The Batterson family has four values: gratitude, humility, generosity and courage. Those values are the cardinal points on our compass, and they are not unrelated. Generosity rises or falls to the level of our gratitude. And gratitude is both an art and a science.
A wide variety of well-substantiated studies have found that gratitude increases patience, decreases depression, replenishes willpower and reduces stress. It doesn’t just lengthen life; it improves the quality of life. And if you want a good night’s sleep, don’t count sheep. Count your blessings!
The science of gratitude is pretty straightforward, but putting it into practice is an art form. Not only is experimenting with new ways of expressing gratitude advisable, but it’s also biblical. Isn’t that what the psalmist advocates? “Sing to the Lord a new song.” God doesn’t just want to be worshipped out of left-brain memory; He wants to be worshipped out of right-brain imagination.
Finding new words and new ways to worship God is part and parcel of living in wide-eyed wonder. That said, I still haven’t come up with a better way of staying positive than the good old-fashioned gratitude journal.
Lora and I have each kept a gratitude journal for the better part of a decade. My journal is multipurpose. It’s my prayer journal, gratitude journal and dream journal. After all, it’s the answered prayers and fulfilled dreams that translate into gratitude anyway. I’m just getting a head start.
Several years ago, Lora and I were inspired by Ann Voskamp’s wonderful book “One Thousand Gifts.” We decided to start numbering our gratitudes every year with the goal of hitting a thousand. I usually fall short of a thousand, but I end up with a lot more than I would have otherwise!
Numbering our gratitudes may be the most practical way to count our blessings, naming them one by one. But it’s more than just a best practice; it’s the baseline of obedience.
The apostle Paul said, “Rejoice always, pray continually, give thanks in all circumstances.” That’s easier said than done, but jotting down what I’m grateful for every day is like a gratitude alarm reminding me that His mercies are new every single morning.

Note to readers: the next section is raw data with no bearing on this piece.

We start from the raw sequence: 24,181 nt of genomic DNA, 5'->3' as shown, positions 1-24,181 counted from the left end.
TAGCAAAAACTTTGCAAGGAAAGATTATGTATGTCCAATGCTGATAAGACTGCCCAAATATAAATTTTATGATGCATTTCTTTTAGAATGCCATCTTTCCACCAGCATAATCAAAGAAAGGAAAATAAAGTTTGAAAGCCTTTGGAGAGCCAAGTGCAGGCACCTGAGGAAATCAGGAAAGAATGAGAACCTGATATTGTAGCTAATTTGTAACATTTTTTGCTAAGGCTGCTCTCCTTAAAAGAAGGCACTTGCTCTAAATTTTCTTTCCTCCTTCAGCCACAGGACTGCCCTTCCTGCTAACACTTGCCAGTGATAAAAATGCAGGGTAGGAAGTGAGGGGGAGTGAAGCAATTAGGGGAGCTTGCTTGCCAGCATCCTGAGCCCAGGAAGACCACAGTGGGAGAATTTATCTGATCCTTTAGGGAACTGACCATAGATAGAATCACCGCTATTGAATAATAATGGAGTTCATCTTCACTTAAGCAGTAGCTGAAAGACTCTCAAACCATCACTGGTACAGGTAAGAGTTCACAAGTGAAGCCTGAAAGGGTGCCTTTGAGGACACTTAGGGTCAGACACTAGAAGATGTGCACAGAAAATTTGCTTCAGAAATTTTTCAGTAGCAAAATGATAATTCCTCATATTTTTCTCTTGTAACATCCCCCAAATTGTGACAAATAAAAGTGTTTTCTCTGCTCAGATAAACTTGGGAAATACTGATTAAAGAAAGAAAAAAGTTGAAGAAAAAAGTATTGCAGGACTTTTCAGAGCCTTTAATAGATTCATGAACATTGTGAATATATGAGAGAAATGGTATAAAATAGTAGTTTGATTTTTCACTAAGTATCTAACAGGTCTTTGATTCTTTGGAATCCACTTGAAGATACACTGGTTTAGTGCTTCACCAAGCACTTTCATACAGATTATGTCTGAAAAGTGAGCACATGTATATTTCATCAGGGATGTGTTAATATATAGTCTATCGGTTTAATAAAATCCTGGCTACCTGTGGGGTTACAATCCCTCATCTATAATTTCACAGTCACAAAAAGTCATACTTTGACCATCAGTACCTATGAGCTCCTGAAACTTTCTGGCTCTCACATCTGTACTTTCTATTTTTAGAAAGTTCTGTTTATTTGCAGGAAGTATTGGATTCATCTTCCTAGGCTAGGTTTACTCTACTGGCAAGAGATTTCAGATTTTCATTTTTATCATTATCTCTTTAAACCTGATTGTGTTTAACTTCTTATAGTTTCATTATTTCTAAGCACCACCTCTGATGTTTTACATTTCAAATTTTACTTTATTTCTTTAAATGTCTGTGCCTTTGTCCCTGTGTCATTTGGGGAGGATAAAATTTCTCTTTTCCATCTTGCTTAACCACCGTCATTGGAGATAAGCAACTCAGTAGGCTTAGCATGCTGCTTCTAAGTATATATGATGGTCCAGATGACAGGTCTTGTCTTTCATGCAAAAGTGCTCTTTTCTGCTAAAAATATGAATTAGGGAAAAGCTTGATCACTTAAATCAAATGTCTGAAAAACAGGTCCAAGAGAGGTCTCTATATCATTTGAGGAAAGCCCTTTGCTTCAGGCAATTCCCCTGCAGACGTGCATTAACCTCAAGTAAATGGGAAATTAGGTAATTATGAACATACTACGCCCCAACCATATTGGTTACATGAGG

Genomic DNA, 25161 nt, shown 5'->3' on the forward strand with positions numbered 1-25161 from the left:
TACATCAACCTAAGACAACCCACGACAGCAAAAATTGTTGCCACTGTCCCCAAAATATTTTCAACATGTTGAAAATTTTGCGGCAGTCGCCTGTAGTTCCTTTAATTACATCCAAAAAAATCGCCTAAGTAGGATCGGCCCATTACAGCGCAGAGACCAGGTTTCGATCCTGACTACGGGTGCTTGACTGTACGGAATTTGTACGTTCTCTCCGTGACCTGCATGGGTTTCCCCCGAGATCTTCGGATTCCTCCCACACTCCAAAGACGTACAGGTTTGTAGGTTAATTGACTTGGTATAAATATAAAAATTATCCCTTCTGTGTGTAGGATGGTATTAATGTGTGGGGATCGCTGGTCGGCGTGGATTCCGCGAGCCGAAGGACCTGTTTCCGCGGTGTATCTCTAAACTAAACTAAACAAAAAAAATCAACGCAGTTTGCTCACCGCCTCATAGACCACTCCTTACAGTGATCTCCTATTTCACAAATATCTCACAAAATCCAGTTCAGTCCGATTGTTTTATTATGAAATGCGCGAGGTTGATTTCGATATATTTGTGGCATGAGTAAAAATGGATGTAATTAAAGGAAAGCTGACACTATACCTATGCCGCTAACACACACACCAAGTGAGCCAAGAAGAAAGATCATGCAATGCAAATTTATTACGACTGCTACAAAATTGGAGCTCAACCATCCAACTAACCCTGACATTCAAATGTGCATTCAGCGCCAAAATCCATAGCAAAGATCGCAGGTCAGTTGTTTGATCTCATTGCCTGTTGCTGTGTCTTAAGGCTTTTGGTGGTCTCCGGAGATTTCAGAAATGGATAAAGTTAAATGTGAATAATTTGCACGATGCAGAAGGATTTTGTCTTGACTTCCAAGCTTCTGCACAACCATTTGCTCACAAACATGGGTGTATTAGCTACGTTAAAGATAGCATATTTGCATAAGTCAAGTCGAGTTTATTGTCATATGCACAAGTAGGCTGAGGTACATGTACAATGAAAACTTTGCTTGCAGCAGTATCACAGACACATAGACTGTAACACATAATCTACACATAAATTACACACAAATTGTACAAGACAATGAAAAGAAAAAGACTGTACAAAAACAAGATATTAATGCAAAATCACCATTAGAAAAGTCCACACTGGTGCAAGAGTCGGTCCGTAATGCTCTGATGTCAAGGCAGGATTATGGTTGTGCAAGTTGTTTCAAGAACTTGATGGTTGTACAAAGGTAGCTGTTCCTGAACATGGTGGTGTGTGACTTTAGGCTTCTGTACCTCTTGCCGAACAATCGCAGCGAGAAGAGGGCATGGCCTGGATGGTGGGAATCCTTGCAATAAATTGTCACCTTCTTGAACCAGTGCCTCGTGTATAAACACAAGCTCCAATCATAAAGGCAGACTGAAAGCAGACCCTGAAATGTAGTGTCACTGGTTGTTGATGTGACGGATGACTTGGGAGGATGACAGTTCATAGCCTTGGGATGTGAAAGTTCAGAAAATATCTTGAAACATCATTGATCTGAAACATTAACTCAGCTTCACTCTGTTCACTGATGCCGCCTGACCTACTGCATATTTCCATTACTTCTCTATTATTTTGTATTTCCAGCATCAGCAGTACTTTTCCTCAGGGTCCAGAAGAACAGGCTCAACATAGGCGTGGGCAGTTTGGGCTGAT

Why is it so important to keep a gratitude journal? It’s the way we take inventory of the blessings of God. Then, and only then, are we able to flip those blessings and pass them on to others.
Do you remember the 10 lepers that Jesus healed? All 10 were healed of leprosy, but only one of them was healed of a much worse ailment — ingratitude.
“One of them, when he saw that he was healed, came back to Jesus, shouting, ‘Praise God!’ He fell to the ground at Jesus’ feet, thanking him for what he had done. This man was a Samaritan.” (Mark 8:22-25)
Gratitude is a pilgrimage back to the foot of the cross. It’s giving thanks and giving glory to God.
Flipping the blessing is giving unto others as God has given unto us, but radical generosity starts with profound gratitude for every good and perfect gift.
Let me double back to the gratitude challenge and give you a few guardrails.
First, buy a journal. I like unlined journals because I can doodle, but you choose what works for you.
Second, write down three gratitudes every day. Why three? Because one or two is too easy! And you may not be ready to identify a hundred blessings every day just yet!
Third, do it for 40 consecutive days. There is nothing magical about 40 days, but there is something biblical about it. Plus, it’s long enough to establish a gratitude habit. The goal isn’t 40 days of gratitude; it’s a double-blessing mindset that lasts a lifetime.
Fourth, recruit a friend to do it with you. Taking the challenge with someone you love will make it far more meaningful, and it will also keep you accountable.
Why is it so important to keep a gratitude journal? It’s the way we take inventory of the blessings of God. Then, and only then, are we able to flip those blessings and pass them on to others. But let me push the envelope even a little further.
Most of us are good at praising God for the big things, but we fail to praise God for the little things. And we’re good at praising God after the fact, but not a second before.
Gratitude is thanking God after He does it, and that’s great. But faith is next-level gratitude. Faith is thanking God before He does it. It’s prophesying your praise!
Excerpted from “Double Blessing: How to Get It. How to Give It.” Copyright © 2019 by Mark Batterson. Used by permission of Multnomah, an imprint of Penguin Random House.